Villanova Marchesana

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  • Localization of the territory

  • Church of St. Mary of the Assumption

  • Former Totti Furnace in the Oasis of the Piarda Floodplain

  • Oasis of the Piarda Floodplain

The Piarda floodplain is characterized by a rich plant and animal life. The floodplain has a surface of over 30 hectares. Two furnaces were active here for several years. Now they are an important example of industrial history.

Churches and places of worship

santa_maria_assuntaChurch of St. Mary of the Assumption
The church is mentioned in documents from 1296. Between 1603 and 1608 the church was rebuilt. The bell tower was added between the 17th and 18th centuries. The present church, which is inspired by the older one, was built between 1765 and 1788. The baroque façade, in Ferrara style, is topped by a curvilinear pediment. One of the church’s paintings was by Ippolito Scarsella, known as Lo Scarsellino. Unfortunately, it was destroyed in a 1968 fire.
(via Chiesa – Villanova Marchesana)

 

chiesasanlorenzoChurch of St. Lawrence
A building existed since the 1200s, when the monks in Gavello were transferred here. In 1603 an episcopal report mentions an oratory in neglect. In 1469 the church was rebuilt in its entirety, as recorded on the plaque affixed to the façade. The bell tower is much more recent, as it was built in 1967. The façade is in Ferrara Renaissance style. The floor plan has a single nave.
(via Canalnovo – Canalnovo, Villanova Marchesana)

 

 

oratoriosgiovannibattistaOratory of St. John the Baptist 
This oratory is secluded in the Cisimatti area. Its name used to be Madonna del Pilastro (1603). It was owned by several different families in the area, from 1807 to this day. Now it belongs to the parish of St. Mary of Assumption, and it’s dedicated to St. John the Baptist.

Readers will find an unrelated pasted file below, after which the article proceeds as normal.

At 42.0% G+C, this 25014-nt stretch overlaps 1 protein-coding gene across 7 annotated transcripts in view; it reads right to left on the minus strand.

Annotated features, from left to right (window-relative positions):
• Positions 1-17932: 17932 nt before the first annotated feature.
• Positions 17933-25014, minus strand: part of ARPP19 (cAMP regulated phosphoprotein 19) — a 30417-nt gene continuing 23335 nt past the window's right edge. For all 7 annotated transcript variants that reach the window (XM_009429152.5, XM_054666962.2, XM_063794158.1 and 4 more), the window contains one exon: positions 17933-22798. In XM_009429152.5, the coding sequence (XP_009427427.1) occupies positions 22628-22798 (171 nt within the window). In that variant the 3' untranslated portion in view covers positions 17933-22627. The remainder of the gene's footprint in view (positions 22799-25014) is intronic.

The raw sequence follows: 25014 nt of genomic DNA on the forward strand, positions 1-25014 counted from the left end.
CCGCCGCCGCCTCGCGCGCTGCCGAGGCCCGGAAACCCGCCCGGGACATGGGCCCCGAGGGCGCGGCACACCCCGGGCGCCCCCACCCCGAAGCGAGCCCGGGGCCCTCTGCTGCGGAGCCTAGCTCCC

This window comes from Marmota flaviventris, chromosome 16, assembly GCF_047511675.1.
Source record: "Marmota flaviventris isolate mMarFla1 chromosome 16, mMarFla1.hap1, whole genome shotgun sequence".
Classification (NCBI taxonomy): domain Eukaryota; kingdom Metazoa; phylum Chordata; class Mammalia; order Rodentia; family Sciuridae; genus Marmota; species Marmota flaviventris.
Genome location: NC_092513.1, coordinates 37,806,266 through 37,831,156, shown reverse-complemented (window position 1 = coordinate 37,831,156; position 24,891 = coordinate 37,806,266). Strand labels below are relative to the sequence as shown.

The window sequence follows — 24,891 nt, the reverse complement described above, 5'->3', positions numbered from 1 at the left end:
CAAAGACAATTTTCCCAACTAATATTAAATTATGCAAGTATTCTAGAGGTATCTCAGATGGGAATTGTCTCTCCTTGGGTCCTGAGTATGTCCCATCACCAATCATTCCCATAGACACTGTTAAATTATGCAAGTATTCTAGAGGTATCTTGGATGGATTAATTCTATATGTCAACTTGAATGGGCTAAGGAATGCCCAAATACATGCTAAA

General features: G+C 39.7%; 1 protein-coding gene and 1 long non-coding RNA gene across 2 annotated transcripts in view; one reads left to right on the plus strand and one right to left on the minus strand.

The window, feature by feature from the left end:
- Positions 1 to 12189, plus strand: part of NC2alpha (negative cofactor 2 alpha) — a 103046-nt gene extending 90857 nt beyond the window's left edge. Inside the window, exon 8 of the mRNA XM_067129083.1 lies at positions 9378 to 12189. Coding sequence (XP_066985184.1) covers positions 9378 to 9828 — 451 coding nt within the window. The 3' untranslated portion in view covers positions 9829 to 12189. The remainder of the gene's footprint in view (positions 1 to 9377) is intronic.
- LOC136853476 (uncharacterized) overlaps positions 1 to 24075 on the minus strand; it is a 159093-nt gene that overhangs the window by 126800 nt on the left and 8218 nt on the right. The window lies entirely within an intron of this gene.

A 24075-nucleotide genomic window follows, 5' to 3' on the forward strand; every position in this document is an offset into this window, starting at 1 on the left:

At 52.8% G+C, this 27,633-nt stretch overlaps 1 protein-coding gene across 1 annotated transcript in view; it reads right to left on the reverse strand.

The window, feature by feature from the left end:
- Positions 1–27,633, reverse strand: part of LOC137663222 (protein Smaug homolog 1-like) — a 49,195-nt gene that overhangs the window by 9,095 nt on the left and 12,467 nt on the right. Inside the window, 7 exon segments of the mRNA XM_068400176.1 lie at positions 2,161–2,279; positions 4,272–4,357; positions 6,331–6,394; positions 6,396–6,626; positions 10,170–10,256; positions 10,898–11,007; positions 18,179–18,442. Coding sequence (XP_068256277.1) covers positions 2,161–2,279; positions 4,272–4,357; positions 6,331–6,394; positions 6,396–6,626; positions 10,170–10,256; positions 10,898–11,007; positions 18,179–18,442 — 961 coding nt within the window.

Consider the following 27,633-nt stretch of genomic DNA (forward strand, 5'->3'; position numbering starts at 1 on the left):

(Cisimatti, Villanova Marchesana)

 

 

oratoriocameriniOratory of Villa Camerini
This oratory is annexed to Villa Camerini. It was built in the 18th century, and it used to be owned by the monastic order of Carthusians of Ferrara.
(via Santi – Villanova Marchesana)

 

 

 

Places of interest

palazzodaclonDaclon Palace
This four-storied villa was built in 1834 by a French officer of the Napoleonic army. He fell in love with a village girl, and dedicated the villa to her. 
(via Argine Po – Villanova Marchesana)

 

 

scuderievillaluisaVilla Luisa Stables
The building is formed by seven full arches. It used to be part of a late 19th century villa. The villa was demolished to reinforce the riverbank. Its park, with many trees, still remains.
(via Argine Po – Villanova Marchesana)

 

 

villacameriniCamerini Villa, now Brogiato Villa
This 1700s villa was built where an ancient Chartreuse monastery once stood. It has an oratory on its eastern side. 
(via Santi – Villanova Marchesana)

 

 

 

oasigolenapiardaOasis of the Piarda Floodplain 
The large Oasis of the Piarda Floodplain is by the Canalnovo hamlet, on the left bank of the Po. Inside the large natural preserve is the former Totti Furnace (1888-1964), now in a state of neglect. It’s an example of archaeological history. Another section is used as river mooring and rest area. The floodplain’s ponds are protected by the WWF as neting areas for herons, egrets and night herons.

 

 

History

The name’s etymology is from “villa”, with the addition of “Marchesana” as a reference to the House of Este who ruled this land first as marquis, then as dukes. It originated before the millennium, with the formation of settlements around monasteries and castles. It was initially owned by the Chartreuse friars, who had their monastery here. It was then settled by some families who farmed the surrounding lands in agreement with the friars. After the Po caused a flood in the 12th century, the Benedictine monks from the Gavello abbey moved to this area. In the 13th century its ownership switched to Ferrara. It became a municipality known as “Villanova dei Burzelli o dei Burgelli”. The name came from the Ferrara Family that owned part of the land, together with the House of Este. In the 15th century some of their holdings were sold to Marquis Nicolò III lord of Ferrara. In the 16th century the administration faced a crisis, and towards the end of the century the area joined the Papal State. During the Napoleonic invasion it was separated from the Papal State and annexed to the Cisalpine Republic. With the Austrian rule it was part of Rovigo’s Polesine. With the third war of independence, it joined the Kingdom of Italy.